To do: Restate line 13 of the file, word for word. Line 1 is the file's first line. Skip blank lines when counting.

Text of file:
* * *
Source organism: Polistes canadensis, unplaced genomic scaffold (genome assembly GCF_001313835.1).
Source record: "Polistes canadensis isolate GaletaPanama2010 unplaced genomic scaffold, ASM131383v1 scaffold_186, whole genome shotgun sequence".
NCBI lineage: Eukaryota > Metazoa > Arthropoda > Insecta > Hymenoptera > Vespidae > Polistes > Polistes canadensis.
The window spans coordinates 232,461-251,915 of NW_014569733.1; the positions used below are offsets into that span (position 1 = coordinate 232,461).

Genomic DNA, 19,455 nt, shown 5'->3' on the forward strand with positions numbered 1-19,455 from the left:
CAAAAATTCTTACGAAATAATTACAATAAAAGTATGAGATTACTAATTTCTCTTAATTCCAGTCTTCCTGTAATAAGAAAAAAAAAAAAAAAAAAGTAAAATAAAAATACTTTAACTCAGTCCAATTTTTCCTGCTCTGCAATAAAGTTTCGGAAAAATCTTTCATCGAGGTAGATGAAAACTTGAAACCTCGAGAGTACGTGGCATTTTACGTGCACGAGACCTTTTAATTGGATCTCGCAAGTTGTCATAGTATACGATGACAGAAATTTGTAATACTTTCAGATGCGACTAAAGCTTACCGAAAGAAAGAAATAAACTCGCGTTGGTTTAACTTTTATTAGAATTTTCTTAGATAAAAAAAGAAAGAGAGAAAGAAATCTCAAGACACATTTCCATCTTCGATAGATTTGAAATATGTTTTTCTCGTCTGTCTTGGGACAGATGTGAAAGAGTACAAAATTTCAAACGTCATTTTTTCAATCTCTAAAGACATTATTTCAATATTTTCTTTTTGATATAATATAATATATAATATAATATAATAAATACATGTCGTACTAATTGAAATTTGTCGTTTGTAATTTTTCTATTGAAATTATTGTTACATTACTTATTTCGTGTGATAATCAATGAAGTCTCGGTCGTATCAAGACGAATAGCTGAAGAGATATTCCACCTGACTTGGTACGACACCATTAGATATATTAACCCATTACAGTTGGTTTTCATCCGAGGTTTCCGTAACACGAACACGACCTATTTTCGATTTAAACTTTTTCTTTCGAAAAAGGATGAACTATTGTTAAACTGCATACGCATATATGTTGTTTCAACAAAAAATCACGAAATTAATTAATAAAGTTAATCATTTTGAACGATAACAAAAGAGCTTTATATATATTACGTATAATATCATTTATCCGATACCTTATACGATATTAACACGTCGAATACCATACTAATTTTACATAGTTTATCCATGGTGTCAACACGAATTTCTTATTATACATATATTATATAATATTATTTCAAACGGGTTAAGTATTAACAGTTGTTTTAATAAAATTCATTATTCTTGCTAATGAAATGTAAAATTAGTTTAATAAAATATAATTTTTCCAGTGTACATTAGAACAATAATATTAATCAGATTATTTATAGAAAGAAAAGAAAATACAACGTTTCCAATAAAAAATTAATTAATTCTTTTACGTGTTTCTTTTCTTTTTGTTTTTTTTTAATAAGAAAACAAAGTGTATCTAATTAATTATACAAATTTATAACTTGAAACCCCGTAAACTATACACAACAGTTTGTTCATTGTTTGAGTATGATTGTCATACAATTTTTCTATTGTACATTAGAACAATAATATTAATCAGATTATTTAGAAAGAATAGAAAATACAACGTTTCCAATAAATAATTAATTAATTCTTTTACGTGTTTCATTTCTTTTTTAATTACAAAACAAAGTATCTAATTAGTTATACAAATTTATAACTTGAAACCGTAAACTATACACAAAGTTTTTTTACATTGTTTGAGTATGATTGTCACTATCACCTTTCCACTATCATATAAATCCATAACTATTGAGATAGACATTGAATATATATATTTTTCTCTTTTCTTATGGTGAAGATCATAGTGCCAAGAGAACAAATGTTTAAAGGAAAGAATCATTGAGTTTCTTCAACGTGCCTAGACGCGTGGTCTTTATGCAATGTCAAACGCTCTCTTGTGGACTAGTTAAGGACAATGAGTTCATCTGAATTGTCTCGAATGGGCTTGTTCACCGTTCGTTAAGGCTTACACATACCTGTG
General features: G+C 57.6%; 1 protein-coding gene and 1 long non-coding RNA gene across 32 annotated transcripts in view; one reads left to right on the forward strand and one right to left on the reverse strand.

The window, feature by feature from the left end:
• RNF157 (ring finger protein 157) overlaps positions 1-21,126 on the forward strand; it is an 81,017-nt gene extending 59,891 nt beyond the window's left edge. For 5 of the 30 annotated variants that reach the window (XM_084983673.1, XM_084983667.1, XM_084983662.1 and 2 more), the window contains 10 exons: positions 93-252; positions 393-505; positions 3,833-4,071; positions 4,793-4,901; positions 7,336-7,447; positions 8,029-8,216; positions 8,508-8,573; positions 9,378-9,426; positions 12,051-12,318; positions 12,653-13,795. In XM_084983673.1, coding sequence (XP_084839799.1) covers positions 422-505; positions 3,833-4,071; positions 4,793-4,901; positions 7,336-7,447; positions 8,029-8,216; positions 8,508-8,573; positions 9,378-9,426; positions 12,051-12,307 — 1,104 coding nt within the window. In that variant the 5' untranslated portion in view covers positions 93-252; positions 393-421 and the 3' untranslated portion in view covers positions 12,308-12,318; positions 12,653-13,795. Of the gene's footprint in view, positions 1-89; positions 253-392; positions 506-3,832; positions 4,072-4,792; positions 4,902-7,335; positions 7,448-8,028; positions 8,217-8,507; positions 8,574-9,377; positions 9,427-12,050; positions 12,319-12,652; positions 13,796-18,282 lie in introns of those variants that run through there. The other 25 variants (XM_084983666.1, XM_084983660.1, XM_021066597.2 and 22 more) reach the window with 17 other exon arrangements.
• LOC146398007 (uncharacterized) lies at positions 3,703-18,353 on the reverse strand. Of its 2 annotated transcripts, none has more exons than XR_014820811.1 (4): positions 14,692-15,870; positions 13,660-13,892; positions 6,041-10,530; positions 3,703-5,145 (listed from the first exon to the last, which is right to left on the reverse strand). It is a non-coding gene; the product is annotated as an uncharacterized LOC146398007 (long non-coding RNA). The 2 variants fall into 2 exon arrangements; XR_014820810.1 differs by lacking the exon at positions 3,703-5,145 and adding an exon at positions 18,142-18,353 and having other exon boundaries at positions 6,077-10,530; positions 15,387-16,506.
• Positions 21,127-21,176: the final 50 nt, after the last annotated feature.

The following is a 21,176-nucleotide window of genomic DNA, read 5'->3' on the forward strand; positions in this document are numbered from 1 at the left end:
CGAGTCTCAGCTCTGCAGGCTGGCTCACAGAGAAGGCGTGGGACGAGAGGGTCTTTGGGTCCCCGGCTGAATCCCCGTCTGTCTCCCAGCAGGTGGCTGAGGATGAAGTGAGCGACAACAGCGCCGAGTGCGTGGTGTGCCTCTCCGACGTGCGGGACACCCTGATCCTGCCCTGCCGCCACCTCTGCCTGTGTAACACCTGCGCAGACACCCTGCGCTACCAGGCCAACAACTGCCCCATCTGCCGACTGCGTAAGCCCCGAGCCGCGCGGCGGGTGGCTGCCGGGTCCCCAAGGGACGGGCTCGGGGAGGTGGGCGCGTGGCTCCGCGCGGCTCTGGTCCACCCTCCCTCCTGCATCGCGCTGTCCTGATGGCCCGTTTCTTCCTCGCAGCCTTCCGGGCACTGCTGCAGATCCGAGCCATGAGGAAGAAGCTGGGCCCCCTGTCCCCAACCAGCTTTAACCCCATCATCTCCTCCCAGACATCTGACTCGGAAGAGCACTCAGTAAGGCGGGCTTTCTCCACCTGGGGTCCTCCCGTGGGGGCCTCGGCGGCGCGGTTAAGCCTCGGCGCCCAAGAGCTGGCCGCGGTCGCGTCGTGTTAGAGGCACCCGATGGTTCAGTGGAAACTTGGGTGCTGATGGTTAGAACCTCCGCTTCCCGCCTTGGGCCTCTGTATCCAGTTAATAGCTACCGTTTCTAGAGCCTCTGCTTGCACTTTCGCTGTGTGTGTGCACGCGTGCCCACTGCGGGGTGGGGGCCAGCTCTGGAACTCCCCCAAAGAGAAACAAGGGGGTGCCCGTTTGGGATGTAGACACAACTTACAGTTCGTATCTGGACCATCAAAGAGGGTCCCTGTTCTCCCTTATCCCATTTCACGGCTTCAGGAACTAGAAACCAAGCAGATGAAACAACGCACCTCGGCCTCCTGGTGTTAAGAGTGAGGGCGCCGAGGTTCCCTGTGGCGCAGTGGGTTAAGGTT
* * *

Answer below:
CGAGTCTCAGCTCTGCAGGCTGGCTCACAGAGAAGGCGTGGGACGAGAGGGTCTTTGGGTCCCCGGCTGAATCCCCGTCTGTCTCCCAGCAGGTGGCTGAGGATGAAGTGAGCGACAACAGCGCCGAGTGCGTGGTGTGCCTCTCCGACGTGCGGGACACCCTGATCCTGCCCTGCCGCCACCTCTGCCTGTGTAACACCTGCGCAGACACCCTGCGCTACCAGGCCAACAACTGCCCCATCTGCCGACTGCGTAAGCCCCGAGCCGCGCGGCGGGTGGCTGCCGGGTCCCCAAGGGACGGGCTCGGGGAGGTGGGCGCGTGGCTCCGCGCGGCTCTGGTCCACCCTCCCTCCTGCATCGCGCTGTCCTGATGGCCCGTTTCTTCCTCGCAGCCTTCCGGGCACTGCTGCAGATCCGAGCCATGAGGAAGAAGCTGGGCCCCCTGTCCCCAACCAGCTTTAACCCCATCATCTCCTCCCAGACATCTGACTCGGAAGAGCACTCAGTAAGGCGGGCTTTCTCCACCTGGGGTCCTCCCGTGGGGGCCTCGGCGGCGCGGTTAAGCCTCGGCGCCCAAGAGCTGGCCGCGGTCGCGTCGTGTTAGAGGCACCCGATGGTTCAGTGGAAACTTGGGTGCTGATGGTTAGAACCTCCGCTTCCCGCCTTGGGCCTCTGTATCCAGTTAATAGCTACCGTTTCTAGAGCCTCTGCTTGCACTTTCGCTGTGTGTGTGCACGCGTGCCCACTGCGGGGTGGGGGCCAGCTCTGGAACTCCCCCAAAGAGAAACAAGGGGGTGCCCGTTTGGGATGTAGACACAACTTACAGTTCGTATCTGGACCATCAAAGAGGGTCCCTGTTCTCCCTTATCCCATTTCACGGCTTCAGGAACTAGAAACCAAGCAGATGAAACAACGCACCTCGGCCTCCTGGTGTTAAGAGTGAGGGCGCCGAGGTTCCCTGTGGCGCAGTGGGTTAAGGTT